Frederick, Duke of York and Albany
- Extended Catalogue Entry
Frederick, Duke of York and Albany
by Sir David Wilkie
oil on panel, 1823
23 1/4 in. x 20 1/2 in. (591 mm x 521 mm)
On display in Room 17 at the National Portrait Gallery
Sitterback to top
- Frederick, Duke of York and Albany (1763-1827), Commander-in-Chief of the Army; son of George III. Sitter associated with 71 portraits.
Artistback to top
- Sir David Wilkie (1785-1841), Painter. Artist associated with 16 portraits, Sitter in 21 portraits.
This portraitback to top
Although Wilkie took sittings for this portrait in his Kensington studio he depicted the Duke at home in York House. The paper he reads may be the 'Horse Guards Memorandum' of 1822 that ordered a new type of sword for general officers; both old and new types of sword are found in the picture. The portrait was commissioned by the Duke's military secretary, Sir Willoughby Gordon in 1818, and still in its original frame of a type associated with Wilkie.
Linked publicationsback to top
- Smartify image discovery app
- Saywell, David; Simon, Jacob, Complete Illustrated Catalogue, 2004, p. 684
- Simon, Jacob, The Art of the Picture Frame: Artists, Patrons and the Framing of Portraits in Britain, 1997 (accompanying the exhibition at the National Portrait Gallery from 8 November 1996 - 9 February 1997), p. 103, 168 Read entry
Gilt compo on pine, mitred and probably pinned, the frame apparently made in three sections with the sight edge section pinned and rebated into the central section, oil gilt on a pale ground visible at various old damages, the gilding largely original except on the sight edge and at old repairs, the top of the coronet missing above the Garter ribbon. 5 3⁄ 4 inches wide including slip.
Wilkie's portrait of the Duke of York, a commission from General Sir Willoughby Gordon, was not finished until 1823 when it was exhibited at the Royal Academy. This frame, with its rather restrained centre and corner motifs and the all-over small-scale compo ornamentation, is of the type favoured by Wilkie in the 1820s and 1830s. To take two examples, both his Chelsea Pensioners reading the Waterloo Despatch of 1822 (Apsley House) and his late portrait of William IV of 1837 (National Portrait Gallery, on loan to Bodelwyddan Castle) have frames which, although differing in detail, conform to this taste. Wilkie used a number of framemakers including Benjamin Charpentier and David Ross in the early years of his career, Thomas Macdonald from c.1813-22,1 and Francis Collins in the late 1820s.2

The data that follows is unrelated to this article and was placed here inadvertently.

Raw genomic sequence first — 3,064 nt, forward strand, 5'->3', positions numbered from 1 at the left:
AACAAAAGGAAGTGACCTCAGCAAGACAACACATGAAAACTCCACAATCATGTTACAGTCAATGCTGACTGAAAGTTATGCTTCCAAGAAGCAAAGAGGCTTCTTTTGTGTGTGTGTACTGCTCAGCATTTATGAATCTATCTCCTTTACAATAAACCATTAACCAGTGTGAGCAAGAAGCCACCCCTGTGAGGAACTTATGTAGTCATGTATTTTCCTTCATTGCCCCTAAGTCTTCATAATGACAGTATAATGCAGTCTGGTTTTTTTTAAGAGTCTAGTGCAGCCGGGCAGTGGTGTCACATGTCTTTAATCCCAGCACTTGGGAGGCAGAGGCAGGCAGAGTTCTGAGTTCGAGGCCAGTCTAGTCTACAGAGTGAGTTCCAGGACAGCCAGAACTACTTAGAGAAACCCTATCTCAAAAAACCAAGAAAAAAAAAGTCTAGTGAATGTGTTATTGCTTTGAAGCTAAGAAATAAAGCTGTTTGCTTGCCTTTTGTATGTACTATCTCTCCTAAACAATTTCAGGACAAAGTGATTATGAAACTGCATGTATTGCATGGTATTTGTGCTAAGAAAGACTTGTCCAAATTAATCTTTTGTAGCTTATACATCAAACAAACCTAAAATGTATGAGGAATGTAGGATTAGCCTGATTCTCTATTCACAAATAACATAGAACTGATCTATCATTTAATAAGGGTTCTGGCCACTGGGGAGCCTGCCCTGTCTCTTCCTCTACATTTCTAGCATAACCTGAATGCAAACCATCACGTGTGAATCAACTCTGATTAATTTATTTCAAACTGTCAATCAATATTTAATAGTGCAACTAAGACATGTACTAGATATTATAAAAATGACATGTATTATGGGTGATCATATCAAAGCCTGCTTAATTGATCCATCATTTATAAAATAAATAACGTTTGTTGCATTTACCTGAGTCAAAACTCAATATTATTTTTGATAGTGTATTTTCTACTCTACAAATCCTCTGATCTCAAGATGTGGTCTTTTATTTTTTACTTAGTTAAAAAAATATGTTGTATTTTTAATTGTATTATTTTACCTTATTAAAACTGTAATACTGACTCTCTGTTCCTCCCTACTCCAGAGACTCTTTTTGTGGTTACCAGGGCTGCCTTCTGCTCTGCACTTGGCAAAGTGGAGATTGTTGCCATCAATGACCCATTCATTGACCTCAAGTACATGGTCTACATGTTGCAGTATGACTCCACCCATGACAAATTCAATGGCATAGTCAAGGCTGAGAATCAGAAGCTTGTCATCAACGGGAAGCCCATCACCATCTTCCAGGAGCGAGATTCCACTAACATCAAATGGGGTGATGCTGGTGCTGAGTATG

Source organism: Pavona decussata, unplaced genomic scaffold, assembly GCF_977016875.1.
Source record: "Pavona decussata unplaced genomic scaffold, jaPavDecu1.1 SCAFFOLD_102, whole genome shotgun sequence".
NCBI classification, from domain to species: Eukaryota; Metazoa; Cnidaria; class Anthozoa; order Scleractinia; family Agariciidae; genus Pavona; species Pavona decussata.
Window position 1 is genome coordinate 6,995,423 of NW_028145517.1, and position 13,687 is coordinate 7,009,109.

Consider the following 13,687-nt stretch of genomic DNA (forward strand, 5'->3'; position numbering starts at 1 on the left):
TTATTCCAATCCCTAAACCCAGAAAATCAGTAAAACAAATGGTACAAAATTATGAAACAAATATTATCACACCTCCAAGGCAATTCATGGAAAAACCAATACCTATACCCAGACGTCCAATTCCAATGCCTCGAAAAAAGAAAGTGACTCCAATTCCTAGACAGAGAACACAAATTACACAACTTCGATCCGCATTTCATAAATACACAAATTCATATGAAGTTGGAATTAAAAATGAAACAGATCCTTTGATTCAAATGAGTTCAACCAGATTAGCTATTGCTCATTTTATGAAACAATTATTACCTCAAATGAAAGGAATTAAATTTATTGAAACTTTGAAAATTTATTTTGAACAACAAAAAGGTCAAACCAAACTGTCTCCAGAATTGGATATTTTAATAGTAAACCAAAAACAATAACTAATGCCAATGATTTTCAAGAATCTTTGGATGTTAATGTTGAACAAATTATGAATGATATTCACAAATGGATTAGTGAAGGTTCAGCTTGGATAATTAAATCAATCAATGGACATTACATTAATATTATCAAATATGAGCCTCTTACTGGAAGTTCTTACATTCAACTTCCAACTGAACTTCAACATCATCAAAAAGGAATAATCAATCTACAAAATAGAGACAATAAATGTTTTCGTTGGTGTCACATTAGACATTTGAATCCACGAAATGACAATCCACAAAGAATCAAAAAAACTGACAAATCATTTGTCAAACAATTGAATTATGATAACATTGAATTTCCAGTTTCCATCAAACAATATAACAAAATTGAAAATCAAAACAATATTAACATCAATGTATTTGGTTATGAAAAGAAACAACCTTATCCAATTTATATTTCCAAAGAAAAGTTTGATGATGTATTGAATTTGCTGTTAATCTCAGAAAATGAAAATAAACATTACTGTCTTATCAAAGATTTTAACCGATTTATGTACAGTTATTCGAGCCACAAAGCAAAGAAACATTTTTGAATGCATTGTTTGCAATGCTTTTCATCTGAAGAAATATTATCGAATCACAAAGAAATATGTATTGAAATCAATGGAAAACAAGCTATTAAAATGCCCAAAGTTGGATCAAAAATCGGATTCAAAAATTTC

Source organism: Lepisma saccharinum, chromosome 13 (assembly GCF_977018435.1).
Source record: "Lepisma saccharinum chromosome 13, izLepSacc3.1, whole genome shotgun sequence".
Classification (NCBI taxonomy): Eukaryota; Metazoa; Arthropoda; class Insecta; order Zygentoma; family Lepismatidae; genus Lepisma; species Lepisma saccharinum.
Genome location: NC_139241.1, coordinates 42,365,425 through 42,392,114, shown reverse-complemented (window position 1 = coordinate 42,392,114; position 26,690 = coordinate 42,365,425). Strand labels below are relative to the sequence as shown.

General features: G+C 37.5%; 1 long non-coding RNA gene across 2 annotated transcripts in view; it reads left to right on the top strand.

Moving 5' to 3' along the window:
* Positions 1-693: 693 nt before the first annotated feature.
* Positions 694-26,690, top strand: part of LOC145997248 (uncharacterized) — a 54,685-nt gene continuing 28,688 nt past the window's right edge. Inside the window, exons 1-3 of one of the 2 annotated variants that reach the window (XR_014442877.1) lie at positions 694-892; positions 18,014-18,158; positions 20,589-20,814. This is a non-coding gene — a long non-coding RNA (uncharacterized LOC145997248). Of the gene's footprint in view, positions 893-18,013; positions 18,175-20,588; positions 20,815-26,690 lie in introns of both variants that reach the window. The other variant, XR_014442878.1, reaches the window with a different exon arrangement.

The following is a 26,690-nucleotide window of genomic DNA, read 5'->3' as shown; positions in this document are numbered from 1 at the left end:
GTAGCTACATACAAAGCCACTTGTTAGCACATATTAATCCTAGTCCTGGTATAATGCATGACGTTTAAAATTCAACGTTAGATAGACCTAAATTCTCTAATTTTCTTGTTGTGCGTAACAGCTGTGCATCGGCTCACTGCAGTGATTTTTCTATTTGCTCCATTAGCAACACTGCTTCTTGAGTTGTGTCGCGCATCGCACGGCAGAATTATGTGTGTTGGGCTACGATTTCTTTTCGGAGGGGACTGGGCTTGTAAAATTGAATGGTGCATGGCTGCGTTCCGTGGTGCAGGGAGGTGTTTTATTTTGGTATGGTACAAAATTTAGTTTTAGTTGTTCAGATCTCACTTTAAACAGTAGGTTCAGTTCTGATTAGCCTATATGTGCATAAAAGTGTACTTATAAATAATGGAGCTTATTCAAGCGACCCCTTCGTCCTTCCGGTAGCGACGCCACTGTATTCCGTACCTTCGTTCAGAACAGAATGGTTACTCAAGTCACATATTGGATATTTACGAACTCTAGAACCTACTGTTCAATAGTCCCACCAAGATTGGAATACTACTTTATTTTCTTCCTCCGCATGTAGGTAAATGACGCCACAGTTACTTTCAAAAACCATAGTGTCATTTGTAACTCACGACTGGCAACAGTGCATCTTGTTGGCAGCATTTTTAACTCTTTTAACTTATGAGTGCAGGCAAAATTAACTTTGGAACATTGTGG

1 See H. A. D. Miles, Fourteen Small Pictures by Wilkie, exhibition catalogue, The Fine Art Society Ltd, London, 1994, p 20. See also H. A. D. Miles and D. B. Brown, Sir David Wilkie of Scotland (1785-1841), exhibition catalogue, North Carolina Museum of Art, Raleigh, 1987, nos.17, 18, 20; see also no.13 where Wilkie refers to a 'flat French frame' made by Charpentier in a letter of 1811 to Sir George Beaumont.
2 See Oliver Millar, The Later Georgian Portraits in the Collection of Her Majesty the Queen, 1969, pp 137-142.
- Walker, Richard, Regency Portraits, 1985, p. 581
Placesback to top
Subjects & Themesback to top
Events of 1823back to top
Current affairsGaols Act is passed to build new prisons, raise standards in old ones and institute regular inspections. It is prompted by the vigorous campaigning of reformers such as Elizabeth Fry, leader of the Ladies Association for the Improvement of Female Prisoners in Newgate Prison.
Anti-Slavery Committee is founded in London.
Art and scienceArchitect, Robert Smirke begins construction of the British Museum.
Thomas Wakley founds The Lancet, the first weekly medical journal and important mouthpiece of medical reform.
Charles Babbage begins work on the first calculating machine.
Charles Macintosh invents waterproof fabric.
InternationalCatholic Association is founded by Daniel O'Connell in Ireland in an attempt to mobilise and politicise the entire Irish Catholic population in a systematic challenge to the ruling Protestant ascendancy.
War breaks out between France and Spain.
English missionary John Smith died in prison having been sentenced to be hanged for failing to take up arms against slaves in Demerara.